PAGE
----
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Early versus 6–12 week postpartum glucose tolerance testing for women with gestational diabetes



The objective of this study is to estimate the accuracy of early oral glucose tolerance testing (GTT), to predict impaired glucose tolerance.

Study Design:

This was a prospective cohort study. Women received an early 75 g 2 h GTT between postpartum days 2–4 and again 6–12 weeks postpartum. The ability of the early GTT to accurately detect impaired glucose tolerance and diabetes was assessed by calculating sensitivity, specificity, positive predictive value (PPV) and negative predictive values (NPVs). The routine 6–12-week postpartum GTT was considered the gold standard.


The early GTT was completed by 100% of subjects, whereas only 31 of 58 (53%) women returned to complete the 6–12-week postpartum GTT. The early GTT had modest sensitivity for impaired glucose tolerance (62.5%) and overt diabetes (50%). However, it had excellent specificity (100%), PPV (100%) and NPV (96.7%) for diabetes. The NPV for impaired glucose tolerance with the early GTT was 80%.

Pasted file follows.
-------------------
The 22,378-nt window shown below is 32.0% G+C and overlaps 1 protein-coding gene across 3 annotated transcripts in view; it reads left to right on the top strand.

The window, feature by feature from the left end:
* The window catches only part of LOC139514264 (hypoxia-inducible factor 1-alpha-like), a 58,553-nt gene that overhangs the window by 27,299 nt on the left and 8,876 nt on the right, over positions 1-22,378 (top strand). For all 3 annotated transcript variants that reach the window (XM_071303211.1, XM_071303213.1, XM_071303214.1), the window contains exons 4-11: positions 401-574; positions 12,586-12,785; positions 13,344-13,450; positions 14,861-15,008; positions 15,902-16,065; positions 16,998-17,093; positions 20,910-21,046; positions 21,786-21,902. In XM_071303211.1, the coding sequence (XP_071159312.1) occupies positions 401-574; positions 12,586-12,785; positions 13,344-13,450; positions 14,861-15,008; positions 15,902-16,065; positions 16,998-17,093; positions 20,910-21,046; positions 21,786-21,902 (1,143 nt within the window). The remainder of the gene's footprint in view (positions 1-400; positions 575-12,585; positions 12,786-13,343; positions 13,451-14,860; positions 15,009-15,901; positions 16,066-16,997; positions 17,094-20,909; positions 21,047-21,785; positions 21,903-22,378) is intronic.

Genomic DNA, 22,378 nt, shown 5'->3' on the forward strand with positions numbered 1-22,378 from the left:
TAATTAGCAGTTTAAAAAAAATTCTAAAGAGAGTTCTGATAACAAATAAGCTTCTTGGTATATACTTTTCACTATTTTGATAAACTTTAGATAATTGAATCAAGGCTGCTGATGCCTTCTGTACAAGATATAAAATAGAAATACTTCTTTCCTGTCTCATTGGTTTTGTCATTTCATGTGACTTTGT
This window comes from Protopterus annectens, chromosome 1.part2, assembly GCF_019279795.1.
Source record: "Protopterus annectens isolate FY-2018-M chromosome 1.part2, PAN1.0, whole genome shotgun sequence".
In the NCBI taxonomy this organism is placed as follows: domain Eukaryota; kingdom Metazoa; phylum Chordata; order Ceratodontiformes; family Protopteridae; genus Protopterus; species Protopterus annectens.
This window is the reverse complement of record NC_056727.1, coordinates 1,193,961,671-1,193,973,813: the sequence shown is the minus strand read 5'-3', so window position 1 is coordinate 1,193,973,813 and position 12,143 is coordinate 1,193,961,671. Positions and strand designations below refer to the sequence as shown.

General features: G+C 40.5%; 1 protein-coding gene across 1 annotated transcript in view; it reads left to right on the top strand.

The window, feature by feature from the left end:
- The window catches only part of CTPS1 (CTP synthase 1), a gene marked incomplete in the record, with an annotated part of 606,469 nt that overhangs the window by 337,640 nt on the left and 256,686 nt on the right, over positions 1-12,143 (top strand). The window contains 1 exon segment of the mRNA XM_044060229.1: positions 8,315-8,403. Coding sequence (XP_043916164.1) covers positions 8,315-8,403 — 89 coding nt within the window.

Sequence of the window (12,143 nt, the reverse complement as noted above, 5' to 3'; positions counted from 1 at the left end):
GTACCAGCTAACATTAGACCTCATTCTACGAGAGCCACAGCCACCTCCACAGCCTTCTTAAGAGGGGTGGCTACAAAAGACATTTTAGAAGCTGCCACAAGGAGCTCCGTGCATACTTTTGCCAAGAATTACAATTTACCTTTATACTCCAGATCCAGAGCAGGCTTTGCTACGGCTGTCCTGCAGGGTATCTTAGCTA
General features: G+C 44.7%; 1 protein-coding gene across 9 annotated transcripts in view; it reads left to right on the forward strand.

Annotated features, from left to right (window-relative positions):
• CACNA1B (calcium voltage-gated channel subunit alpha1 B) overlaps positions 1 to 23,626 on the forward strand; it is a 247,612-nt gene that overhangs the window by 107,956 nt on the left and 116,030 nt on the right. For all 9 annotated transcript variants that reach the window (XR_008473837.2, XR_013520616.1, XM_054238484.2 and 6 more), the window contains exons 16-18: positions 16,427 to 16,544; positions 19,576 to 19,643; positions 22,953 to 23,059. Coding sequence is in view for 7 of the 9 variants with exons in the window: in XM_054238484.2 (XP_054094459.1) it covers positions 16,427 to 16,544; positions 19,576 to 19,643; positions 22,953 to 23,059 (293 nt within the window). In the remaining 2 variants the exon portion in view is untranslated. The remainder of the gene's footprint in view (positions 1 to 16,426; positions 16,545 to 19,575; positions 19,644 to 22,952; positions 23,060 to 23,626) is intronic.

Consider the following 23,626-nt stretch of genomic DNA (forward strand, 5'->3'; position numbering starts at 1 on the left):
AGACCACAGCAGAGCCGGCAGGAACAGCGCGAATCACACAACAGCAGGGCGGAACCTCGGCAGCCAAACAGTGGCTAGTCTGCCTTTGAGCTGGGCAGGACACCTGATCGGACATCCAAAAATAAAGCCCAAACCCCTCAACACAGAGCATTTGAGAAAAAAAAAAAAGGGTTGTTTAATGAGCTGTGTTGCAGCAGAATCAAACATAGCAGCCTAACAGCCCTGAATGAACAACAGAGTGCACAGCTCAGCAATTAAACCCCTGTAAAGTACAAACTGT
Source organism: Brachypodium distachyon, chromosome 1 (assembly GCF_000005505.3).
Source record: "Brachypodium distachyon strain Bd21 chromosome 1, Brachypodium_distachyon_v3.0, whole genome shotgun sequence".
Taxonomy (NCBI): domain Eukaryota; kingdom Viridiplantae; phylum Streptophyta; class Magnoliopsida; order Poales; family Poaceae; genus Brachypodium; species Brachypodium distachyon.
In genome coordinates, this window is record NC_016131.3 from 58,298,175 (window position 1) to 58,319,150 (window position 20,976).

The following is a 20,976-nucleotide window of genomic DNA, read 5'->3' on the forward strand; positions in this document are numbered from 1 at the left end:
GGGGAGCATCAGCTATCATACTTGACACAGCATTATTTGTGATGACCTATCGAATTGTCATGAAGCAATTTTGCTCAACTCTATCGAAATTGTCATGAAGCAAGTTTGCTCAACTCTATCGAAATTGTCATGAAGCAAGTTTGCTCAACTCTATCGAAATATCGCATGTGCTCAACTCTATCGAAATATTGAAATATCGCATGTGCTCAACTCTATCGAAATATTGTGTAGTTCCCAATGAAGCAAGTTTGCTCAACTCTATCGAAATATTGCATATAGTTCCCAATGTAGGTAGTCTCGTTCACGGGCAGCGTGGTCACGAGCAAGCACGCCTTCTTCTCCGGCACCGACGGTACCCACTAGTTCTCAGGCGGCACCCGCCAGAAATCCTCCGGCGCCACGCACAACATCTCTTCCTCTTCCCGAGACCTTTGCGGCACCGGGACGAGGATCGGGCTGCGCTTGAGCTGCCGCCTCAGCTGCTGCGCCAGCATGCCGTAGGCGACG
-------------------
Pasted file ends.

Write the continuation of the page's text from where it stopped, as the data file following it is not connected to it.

Rates of 6–12 week postpartum GTT completion among patients with gestational diabetes is poor. Appropriate postpartum management may improve by using the early GTT as a screening test.

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EBC was supported by a NIH T32 training grant (5T32HD055172-05). Support for this research was provided in part by the Robert Wood Johnson Foundation. The views expressed here do not necessarily reflect the views of the Foundation.

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Correspondence to E B Carter.

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The authors declare no conflict of interest.

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Carter, E., Martin, S., Temming, L. et al. Early versus 6–12 week postpartum glucose tolerance testing for women with gestational diabetes. J Perinatol 38, 118–121 (2018).

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